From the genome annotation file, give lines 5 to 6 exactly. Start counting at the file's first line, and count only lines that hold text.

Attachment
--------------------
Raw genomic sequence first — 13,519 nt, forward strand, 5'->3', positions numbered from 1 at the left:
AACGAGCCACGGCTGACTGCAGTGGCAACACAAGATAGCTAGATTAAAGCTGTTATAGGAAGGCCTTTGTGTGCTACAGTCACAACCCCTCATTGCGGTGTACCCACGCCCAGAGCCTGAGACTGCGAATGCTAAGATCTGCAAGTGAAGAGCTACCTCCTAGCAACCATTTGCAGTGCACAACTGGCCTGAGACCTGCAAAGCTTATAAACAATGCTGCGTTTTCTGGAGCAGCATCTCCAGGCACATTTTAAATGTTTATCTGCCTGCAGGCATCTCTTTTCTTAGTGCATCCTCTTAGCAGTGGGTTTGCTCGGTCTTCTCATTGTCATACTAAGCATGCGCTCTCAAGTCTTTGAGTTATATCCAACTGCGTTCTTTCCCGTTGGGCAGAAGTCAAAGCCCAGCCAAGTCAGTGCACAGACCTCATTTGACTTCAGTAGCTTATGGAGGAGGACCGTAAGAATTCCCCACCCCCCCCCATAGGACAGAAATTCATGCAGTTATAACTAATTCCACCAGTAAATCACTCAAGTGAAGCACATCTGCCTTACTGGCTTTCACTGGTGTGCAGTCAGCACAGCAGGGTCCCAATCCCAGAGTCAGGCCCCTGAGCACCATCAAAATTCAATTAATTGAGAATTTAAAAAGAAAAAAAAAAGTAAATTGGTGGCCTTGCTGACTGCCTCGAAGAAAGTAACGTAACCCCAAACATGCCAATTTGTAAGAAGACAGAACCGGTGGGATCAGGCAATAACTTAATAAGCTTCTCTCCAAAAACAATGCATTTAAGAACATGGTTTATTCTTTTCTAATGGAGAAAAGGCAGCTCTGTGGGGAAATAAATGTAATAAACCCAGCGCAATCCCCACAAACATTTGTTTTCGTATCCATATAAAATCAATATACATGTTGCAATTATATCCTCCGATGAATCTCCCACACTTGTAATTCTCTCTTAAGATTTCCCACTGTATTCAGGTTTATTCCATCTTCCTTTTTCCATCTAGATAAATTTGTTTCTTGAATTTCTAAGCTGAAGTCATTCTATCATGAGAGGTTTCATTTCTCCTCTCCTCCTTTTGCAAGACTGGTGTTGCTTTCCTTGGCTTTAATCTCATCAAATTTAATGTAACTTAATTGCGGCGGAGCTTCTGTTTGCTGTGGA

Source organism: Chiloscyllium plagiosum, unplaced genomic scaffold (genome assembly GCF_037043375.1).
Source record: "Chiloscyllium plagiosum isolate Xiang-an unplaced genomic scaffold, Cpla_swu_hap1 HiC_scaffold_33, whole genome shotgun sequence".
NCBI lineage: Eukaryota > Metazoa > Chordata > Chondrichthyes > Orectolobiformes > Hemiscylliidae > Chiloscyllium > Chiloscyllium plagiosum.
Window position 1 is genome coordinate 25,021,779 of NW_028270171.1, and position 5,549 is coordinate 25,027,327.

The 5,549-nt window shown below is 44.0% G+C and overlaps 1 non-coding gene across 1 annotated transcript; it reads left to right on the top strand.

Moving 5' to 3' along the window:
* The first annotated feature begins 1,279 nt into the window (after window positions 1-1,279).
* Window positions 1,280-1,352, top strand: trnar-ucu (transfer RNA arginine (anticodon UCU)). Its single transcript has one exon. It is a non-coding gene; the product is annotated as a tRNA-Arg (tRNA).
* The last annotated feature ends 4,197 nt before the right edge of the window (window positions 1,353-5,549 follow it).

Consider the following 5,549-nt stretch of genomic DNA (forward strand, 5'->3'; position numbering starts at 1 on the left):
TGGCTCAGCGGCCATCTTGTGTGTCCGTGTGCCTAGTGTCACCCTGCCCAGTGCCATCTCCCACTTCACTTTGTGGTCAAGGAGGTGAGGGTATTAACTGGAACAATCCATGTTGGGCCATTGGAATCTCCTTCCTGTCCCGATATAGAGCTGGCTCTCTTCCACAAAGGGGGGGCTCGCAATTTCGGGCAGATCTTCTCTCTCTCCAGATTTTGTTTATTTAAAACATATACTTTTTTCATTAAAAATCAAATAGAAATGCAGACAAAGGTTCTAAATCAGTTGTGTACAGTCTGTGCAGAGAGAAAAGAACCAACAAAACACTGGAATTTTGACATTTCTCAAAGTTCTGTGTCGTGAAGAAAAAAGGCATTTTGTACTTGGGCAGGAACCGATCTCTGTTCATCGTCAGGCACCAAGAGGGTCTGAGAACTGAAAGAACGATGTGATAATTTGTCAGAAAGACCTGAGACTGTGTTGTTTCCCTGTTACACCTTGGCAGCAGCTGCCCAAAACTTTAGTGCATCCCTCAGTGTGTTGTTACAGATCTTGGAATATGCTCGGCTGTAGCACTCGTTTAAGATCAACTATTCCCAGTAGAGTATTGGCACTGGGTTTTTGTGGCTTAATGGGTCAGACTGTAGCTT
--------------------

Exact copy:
NCBI lineage: Eukaryota > Metazoa > Chordata > Chondrichthyes > Orectolobiformes > Hemiscylliidae > Chiloscyllium > Chiloscyllium plagiosum.
Window position 1 is genome coordinate 25,021,779 of NW_028270171.1, and position 5,549 is coordinate 25,027,327.